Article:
What’s interesting is, when around Tiger, grown men giggle like schoolgirls, wanting to cheer him on, but at the same time oddly intimidated by his persona, not wanting to say something stupid, as if making him chuckle might suddenly make them best friends and get them an invitation to hang out on his personal yacht, Privacy.

 

To see Tiger rally off four straight birdies was undoubtedly a thrill.  It wasn’t the first time I had seen him play live.  I’ve been to Bay Hill a few times, including one of the years he won that tournament.  He shot a 30 on the front 9 during one of those rounds, just missing a 29 with a lipped putt on the ninth hole.

 

But there’s something about Tiger Woods and his greatness that transcends sports.  Muhammad Ali was one of the most popular athletes ever, but still was quite polarizing and political in his day.  Michael Jordan is the closest thing we’ve seen to a Tiger Woods.  The dominance, the charisma and marketability, the intense following of awestruck fans.   Tiger is all anyone talks about on the golf course.  When someone asks you how he shot, you know immediately who they’re talking about.

 

But there’s something that differentiates Tiger from all other sports mega-stars.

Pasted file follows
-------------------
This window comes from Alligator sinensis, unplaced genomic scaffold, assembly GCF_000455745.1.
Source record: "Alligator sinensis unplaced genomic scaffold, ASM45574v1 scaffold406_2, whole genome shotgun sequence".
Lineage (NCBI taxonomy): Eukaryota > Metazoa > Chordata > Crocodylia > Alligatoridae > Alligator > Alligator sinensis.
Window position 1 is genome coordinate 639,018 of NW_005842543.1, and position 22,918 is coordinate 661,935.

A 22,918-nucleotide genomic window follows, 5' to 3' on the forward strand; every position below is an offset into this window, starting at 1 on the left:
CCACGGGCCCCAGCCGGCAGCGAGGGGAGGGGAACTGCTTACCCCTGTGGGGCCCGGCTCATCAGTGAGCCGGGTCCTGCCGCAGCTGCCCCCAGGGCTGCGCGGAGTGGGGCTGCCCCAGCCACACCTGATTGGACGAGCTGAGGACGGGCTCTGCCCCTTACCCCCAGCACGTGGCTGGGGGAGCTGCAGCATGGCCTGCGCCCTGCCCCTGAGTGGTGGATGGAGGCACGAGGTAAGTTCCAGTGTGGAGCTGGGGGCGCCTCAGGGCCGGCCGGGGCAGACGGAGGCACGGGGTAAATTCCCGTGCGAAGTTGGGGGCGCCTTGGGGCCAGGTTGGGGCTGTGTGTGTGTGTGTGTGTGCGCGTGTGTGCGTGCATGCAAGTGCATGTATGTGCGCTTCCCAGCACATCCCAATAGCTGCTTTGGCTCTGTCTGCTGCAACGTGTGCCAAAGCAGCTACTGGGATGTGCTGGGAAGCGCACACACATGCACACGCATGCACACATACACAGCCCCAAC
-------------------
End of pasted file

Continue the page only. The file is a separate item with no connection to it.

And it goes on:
Tiger represents a multi-cultural phenomenon.  The proud offspring of an African-American father and a Thai mother, Tiger’s diverse background is (fortunately) one that most of America has embraced. Arnold Palmer may have had his army, but Tiger has brought an entirely different and diverse crowd to follow, and partake in, his sport.  On any given day, there are throngs of people watching him awestruck: black people and white people, men and women, Latinos and Asians, old people and children.

 

We comprise a nation of grand and profound diversity.  Want proof?  Unless you’re a Native American Indian, how many of your great grandparents were born here.  Although American, and proud to be so, we are ALL different, and that’s okay.  Let’s not forget that.

 

Tiger Woods represents the principles that America was built upon:  the melting pot.  Racial and cultural diversity is to be celebrated, not frowned upon.  Embraced and not feared.  Welcomed and not misunderstood.  Those weblogs that complain about what national anthems are played prior to sporting events or whether Spanish has become the primary language at certain race tracks or stadiums, while exemplifying one’s pride in their homeland, fail to remember the tenets this nation was founded on.